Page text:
The BBC has raised the prospect of charging BSkyB to carry its channels as it attempts to force the satellite broadcaster to stop charging £5 million a year in retransmission fees.
The UK’s four main terrestrial broadcasters – the BBC, ITV, Channel 4 and Channel 5 – pay an estimated £10 million (US$15 million) to Sky to retransmit their signals via satellite, with the BBC paying half of the total.
James Purnell, recently appointed as director of strategy and digital at the BBC, has made he issue of retransmission fees a priority.
John Tate, director of policy and strategy at the BBC, said: “Sky should do the decent thing and stop charging licence fee payers to carry BBC services that, in reality, underpin their ability to generate enormous profits. This free ride needs to stop.”
BSkyB responded by saying that its fees were about recouping costs. “The BBC directly benefits from the billions of pounds we’ve invested in our TV platform and the technical services that support the 49 channels they run over the Sky platform. These payments are no different to paying for electricity, studio facilities or any other operational costs,” said a spokesman.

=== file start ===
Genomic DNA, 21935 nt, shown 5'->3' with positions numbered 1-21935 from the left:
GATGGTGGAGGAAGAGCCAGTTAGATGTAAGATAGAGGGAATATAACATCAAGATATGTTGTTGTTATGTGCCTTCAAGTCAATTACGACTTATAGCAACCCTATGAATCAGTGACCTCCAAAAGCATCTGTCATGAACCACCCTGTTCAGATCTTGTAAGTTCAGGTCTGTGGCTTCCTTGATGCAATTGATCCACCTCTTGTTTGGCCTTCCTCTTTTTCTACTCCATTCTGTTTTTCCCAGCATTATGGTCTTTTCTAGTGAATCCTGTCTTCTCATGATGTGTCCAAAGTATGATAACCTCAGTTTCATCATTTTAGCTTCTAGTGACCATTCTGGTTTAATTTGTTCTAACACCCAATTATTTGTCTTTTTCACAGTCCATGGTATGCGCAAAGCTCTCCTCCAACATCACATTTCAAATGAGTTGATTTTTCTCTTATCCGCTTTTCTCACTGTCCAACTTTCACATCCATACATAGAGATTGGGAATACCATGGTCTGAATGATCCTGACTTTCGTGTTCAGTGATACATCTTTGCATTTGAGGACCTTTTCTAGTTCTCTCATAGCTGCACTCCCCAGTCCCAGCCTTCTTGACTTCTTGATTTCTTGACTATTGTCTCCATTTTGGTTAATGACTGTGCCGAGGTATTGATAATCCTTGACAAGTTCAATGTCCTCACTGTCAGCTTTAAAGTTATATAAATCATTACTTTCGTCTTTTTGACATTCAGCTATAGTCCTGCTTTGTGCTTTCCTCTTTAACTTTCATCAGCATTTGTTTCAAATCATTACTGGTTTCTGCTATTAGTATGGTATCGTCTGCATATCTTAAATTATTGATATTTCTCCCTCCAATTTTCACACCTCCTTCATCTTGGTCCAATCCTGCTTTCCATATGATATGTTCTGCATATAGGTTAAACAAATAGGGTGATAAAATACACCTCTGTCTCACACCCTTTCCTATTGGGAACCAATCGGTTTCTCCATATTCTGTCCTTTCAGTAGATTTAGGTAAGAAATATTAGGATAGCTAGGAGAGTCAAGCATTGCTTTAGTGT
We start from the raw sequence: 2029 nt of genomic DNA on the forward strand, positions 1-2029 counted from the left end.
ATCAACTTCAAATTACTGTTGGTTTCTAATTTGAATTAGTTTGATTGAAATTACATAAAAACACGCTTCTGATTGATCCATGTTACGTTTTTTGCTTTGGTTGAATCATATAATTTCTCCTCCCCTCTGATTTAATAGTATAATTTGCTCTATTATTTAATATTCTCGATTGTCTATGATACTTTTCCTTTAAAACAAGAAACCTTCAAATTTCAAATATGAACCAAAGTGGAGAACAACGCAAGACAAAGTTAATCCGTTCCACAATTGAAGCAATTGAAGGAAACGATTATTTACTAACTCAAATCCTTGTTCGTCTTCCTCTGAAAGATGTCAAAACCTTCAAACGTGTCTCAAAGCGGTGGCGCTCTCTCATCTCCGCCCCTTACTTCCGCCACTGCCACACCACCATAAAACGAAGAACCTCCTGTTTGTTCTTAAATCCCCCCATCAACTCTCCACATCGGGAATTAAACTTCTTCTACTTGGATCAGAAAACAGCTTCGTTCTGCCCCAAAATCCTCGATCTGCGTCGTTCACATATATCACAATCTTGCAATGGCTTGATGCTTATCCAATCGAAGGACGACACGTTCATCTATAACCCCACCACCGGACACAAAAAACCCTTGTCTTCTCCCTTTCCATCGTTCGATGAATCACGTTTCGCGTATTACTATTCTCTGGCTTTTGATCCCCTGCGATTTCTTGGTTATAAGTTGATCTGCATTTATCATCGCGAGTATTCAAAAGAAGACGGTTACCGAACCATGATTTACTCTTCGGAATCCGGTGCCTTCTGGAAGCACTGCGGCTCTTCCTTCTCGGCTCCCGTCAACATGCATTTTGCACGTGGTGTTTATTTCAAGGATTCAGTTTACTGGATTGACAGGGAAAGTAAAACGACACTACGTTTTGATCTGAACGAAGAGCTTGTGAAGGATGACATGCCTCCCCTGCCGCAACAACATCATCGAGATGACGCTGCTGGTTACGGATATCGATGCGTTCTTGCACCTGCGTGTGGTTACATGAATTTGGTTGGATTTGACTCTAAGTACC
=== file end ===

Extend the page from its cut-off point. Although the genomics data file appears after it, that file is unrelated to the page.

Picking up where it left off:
This issue has come to the fore as the BBC sets about completing the implementation of its £700 million cost-cutting plan, with the BBC and Channel 4 arguing that Sky has failed to recognise the benefits that carriage of their services brings to the satellite platform.
In January, culture minister Ed Vaizey used a speech at the Oxford Media Convention to call on BSkyB to cut the fees. Vaizey said the government wanted “to see a solution to the current situation on so-called retransmission fees where Public Service Broadcasters and licence fee payers have paid large amounts to satellite providers for the content to be carried” and said that “zero fees either way” would mirror the arrangement currently in place between public service broadcasters and cable platforms.
Vaizey said that “if the industry can’t find a way to stop imposing this cost on licence fee payers and PSBs, we will look at our options for intervention”.